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David Bowser / Texas Tribune

The Texas Tribune recently took a look at how the oil bust is affecting the town of Perryton, in the far northern Texas Panhandle near the Oklahoma border. This isn’t the first oil nosedive the residents have seen. For many the downturn brings to mind the precarious 1980s. Back then, in 1987, the whole town threw an “oil-bust bash” to lift their spirits.

Prowers Journal

The National Park Service recently offered to manage Camp Amache in Southeast Colorado. But the site’s trustees in Granada are still weighing the variables they expect to encounter with the deal, reports The Prowers Journal.

Camp Amache is a former internment camp that was used to incarcerate approximately 7,500 Japanese-Americans shortly after World War Two. The location has been listed as a National Historic Landmark. Yet little remains of the original camp. There is also a small museum depicting life at Camp Amache during the war on Highway 50 in Granada.

mdt.mt.gov

Does anyone else wonder what highway workers charged with stopping one lane of traffic during road construction think about as they stand in the elements and flip their signs from stop to slow eight to twelve hours a day? Whenever possible, I visit with these souls who brave extreme temperatures and irate drivers to see how their jobs compare to my inside work.

Theo Stroomer / New York Times

Llooking for something to do this weekend? Why not head out to southern Colorado and wrestle an alligator?  The New York Times recently profiled the Colorado Gators Reptile Park in the San Luis Valle. At the park, people of all ages engage in gator grappling.

Natalia Contreras / Caller-Times

I

n rural South Texas there’s a cemetery with names on the headstones like Davis, Baker and Harris. That in itself isn’t so odd. What is strange, reports The Guardian, is the types of names you won’t see. There are no Garcias here, no Lopezes or Hernandezes. That’s pretty unusual for a county where half the population is Hispanic.

Sasha von Oldershausen / Texas Observer

The Texas border town of Presidio has an unusual problem. Last year, reports The Texas Observer, Presidio buried at least 300 horses at a loss of almost $200 per animal. The city charges $22.50 to bury a dead horse, though the actual task costs a good deal more. The council has discussed raising the fee to $150. But that notion alarmed the owners of local stockyard businesses.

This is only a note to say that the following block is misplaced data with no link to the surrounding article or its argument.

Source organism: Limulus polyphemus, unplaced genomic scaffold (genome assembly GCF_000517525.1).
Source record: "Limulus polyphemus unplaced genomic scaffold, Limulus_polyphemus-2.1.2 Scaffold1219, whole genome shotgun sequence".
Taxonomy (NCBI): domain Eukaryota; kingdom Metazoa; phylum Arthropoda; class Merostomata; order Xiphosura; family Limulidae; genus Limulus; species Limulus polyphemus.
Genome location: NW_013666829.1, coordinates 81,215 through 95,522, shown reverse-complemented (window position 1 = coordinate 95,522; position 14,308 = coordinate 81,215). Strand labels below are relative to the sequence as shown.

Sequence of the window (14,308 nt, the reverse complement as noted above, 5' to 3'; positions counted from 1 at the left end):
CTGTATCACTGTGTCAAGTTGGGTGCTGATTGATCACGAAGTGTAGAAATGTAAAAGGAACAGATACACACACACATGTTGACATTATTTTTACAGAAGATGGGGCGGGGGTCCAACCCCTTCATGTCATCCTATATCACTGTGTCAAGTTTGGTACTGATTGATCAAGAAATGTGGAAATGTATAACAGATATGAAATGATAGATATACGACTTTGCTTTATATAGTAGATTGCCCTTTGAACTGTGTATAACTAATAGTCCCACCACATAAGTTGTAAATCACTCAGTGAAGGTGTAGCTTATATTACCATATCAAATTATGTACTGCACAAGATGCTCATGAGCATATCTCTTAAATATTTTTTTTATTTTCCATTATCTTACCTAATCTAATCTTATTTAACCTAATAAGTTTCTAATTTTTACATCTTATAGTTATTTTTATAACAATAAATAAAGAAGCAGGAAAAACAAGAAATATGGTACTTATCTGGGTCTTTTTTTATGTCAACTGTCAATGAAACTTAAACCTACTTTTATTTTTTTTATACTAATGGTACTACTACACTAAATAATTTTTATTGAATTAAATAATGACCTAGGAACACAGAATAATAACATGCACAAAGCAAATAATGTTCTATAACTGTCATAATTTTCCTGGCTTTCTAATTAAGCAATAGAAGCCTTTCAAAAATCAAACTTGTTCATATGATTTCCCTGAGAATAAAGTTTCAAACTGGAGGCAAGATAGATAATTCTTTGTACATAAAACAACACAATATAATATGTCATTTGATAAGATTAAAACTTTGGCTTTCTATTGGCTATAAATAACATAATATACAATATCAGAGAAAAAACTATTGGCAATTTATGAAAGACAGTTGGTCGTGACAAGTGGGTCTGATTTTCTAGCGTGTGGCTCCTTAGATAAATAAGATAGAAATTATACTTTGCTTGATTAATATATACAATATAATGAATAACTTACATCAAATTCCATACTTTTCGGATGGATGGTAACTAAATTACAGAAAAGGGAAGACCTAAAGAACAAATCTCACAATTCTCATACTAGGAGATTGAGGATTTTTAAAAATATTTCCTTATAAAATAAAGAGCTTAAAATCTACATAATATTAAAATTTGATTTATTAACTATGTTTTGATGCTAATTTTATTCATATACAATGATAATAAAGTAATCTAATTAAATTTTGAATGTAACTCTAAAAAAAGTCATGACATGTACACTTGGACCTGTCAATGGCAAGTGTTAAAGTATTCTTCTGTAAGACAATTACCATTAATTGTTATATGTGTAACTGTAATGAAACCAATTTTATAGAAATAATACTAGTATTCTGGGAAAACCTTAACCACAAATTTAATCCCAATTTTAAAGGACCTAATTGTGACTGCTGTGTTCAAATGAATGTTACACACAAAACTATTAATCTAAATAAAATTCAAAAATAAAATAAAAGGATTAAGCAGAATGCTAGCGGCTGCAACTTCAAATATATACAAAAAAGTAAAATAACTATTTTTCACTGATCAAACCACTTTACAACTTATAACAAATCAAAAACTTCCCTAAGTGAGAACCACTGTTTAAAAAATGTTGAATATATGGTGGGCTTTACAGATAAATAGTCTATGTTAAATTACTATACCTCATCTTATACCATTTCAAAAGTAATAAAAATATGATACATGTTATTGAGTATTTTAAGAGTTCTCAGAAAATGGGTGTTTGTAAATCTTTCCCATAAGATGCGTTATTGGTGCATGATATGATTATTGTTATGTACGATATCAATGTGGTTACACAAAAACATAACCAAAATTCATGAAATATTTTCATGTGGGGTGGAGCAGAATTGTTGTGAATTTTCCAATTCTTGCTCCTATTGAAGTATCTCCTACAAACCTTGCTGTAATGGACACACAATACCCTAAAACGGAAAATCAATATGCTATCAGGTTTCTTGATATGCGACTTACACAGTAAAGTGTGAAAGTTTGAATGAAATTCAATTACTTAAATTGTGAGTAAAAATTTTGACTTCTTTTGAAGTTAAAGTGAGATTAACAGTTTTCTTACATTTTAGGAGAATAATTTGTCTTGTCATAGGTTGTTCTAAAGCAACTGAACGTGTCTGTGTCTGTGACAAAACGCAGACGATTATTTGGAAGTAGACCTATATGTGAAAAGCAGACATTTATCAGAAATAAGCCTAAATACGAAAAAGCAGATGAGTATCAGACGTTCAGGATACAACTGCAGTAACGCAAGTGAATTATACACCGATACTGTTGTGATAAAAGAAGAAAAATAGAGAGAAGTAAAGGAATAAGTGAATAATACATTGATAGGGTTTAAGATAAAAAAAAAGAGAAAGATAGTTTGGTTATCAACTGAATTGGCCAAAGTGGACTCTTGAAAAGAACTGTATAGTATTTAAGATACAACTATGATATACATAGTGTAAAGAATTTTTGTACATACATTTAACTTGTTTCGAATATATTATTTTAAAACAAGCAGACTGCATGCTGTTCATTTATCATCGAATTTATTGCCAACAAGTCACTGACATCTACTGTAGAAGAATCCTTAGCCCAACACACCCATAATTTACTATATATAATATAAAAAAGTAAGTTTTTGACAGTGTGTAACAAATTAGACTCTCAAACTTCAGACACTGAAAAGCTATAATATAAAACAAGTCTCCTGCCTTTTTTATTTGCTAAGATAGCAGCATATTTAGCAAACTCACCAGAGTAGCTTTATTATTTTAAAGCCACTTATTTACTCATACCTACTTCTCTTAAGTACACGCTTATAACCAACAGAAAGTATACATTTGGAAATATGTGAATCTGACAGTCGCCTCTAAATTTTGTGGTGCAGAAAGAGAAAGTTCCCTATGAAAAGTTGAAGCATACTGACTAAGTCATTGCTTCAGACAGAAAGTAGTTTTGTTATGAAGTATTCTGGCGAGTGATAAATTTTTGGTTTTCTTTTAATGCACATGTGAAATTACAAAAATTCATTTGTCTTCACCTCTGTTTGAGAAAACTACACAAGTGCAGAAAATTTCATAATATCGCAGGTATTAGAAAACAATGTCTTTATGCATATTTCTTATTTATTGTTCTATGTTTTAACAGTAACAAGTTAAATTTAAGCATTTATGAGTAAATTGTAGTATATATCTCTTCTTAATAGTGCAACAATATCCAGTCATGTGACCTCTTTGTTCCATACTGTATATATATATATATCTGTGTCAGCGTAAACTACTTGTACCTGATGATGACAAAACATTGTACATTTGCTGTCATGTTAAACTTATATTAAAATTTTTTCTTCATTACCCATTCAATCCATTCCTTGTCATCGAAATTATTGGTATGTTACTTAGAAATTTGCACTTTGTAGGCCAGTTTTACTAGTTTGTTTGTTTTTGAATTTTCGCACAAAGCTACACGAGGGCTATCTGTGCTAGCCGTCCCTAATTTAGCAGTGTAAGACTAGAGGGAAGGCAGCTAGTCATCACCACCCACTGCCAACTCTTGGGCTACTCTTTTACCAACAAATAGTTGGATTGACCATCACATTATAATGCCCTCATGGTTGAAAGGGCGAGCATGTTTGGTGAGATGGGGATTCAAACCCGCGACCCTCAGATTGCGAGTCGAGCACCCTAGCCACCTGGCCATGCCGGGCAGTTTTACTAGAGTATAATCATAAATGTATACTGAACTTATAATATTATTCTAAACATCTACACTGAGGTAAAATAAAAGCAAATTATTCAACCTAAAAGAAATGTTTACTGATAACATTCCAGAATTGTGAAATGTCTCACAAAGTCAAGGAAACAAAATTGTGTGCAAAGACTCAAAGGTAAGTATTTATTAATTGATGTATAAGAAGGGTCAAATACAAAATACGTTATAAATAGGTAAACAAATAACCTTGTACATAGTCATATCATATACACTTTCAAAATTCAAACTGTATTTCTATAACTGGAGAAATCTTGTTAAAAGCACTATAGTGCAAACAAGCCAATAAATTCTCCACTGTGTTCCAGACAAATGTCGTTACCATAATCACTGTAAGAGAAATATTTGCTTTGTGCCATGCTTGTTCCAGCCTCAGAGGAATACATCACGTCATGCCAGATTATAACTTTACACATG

Tom Fox / Dallas Morning News

Last weekend The Dallas Morning News reprinted in full a New York Times article about what it means to be a Texan in the 21st century. The essay read, in part, “[Texans] believe that their way of life is under assault and that they are making a kind of last stand by simply being Texan.”

Thad Allton / Topeka Capital-Journal

Walk into the Kansas state capitol’s rotunda in Topeka, and you’ll be confronted by four colossal statues of famous Kansans. In this hallowed room, Amelia Earhart, Dwight Eisenhower, Arthur Capper and William Allen White gaze down in silence at visitors to the capitol. The sculptor for these 2,000-pound statues is still going strong, reports The Topeka Capital-Journal.

Brian Hardzinski / KGOU

Ty Judd and his friends recently went on an outing to round up rattlesnakes in the Oklahoma hills. Member station KGOU photographer Brian Hardzinski tagged along.

The snakes were delivered to Okeene’s rattlesnake roundup, one of five such festivals each year in Oklahoma.

Jae S. Lee / Dallas Morning News

Borden County, in West Texas, has a population of only 676 people—and it’s possibly the most gun-friendly location in the gun-crazy state of Texas. More than one in five people over the age 21 in the county has a license to carry a handgun, reports The Dallas Morning News. That’s far higher than the rate in Texas at large, where only one in 20 has a handgun license.

Allison Herrera / KOSU

The Trail of Tears is one of the most shameful and painful episodes in American history. But now, reports KOSU, the descendants of the original Trail’s travelers have found a poignant—and grueling—way to honor their ancestors. In the winter of 1838, 16,000 Cherokee Indians were marched at gunpoint from Georgia to Oklahoma. Their land was taken from them so that white settlers could develop the territory. 4,000 Cherokee died on the thousand-mile walk. In 1984, contemporary Cherokees began an annual bike ride over the original trail’s route.

US State Dept of Refugee Resettlement / Texas Observer

Amarillo has been increasingly in the spotlight about its abundance of refugees. In early April The Observer reported on how Amarillo has become the happy ending to thousands of refugees fleeing terror and persecution around the world. Amarillo has the most refugees per capita of any Texas city, but only ranks 41st in the nation. “People have come from Cuba, Vietnam, Somalia and Burma to start new homes in a place they never knew existed,” the Observer noted.

Tim Patterson / Texas Tribune

Americans are moving to Texas from other states in droves, reports The Texas Tribune. From 2005 to 2013, almost six million people moved to Texas, and five million of those came from one of the other 49 states. That means Texas grew by an average of 345 people per day during that period—and the influx hasn’t abated.

Brent Lewis / The Denver Post

More people are on the move in Colorado than in any other state, reports The Denver Post. In fact, one in 10 Colorado households lived in another county or state than they did the previous year, according to a study of 2014 tax returns.

Kevin Romero / Via AP

In an unconscionable act that has a community reeling, a nefarious thief has stolen 19 cases of provolone from an eatery in Pueblo, Colorado. The Topeka Capital-Journal reports that the loss amounts to $2,000 worth of cheese.

The thief broke through padlocks on a freezer at the Do Drop Inn to get to the cheese. The thief didn’t take anything else.